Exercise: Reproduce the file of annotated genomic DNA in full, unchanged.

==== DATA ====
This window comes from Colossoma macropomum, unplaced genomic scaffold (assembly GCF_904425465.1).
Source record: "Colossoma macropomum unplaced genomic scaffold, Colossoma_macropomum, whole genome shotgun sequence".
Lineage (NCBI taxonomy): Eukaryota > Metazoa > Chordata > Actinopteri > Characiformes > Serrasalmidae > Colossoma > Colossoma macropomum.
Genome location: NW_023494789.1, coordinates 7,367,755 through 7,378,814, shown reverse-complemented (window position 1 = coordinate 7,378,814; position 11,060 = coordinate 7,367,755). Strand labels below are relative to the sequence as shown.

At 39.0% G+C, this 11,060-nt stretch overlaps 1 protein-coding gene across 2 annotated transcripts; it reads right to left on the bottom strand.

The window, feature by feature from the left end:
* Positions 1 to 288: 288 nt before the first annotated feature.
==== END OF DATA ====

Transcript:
This window comes from Colossoma macropomum, unplaced genomic scaffold (assembly GCF_904425465.1).
Source record: "Colossoma macropomum unplaced genomic scaffold, Colossoma_macropomum, whole genome shotgun sequence".
Lineage (NCBI taxonomy): Eukaryota > Metazoa > Chordata > Actinopteri > Characiformes > Serrasalmidae > Colossoma > Colossoma macropomum.
Genome location: NW_023494789.1, coordinates 7,367,755 through 7,378,814, shown reverse-complemented (window position 1 = coordinate 7,378,814; position 11,060 = coordinate 7,367,755). Strand labels below are relative to the sequence as shown.

At 39.0% G+C, this 11,060-nt stretch overlaps 1 protein-coding gene across 2 annotated transcripts; it reads right to left on the bottom strand.

The window, feature by feature from the left end:
* Positions 1 to 288: 288 nt before the first annotated feature.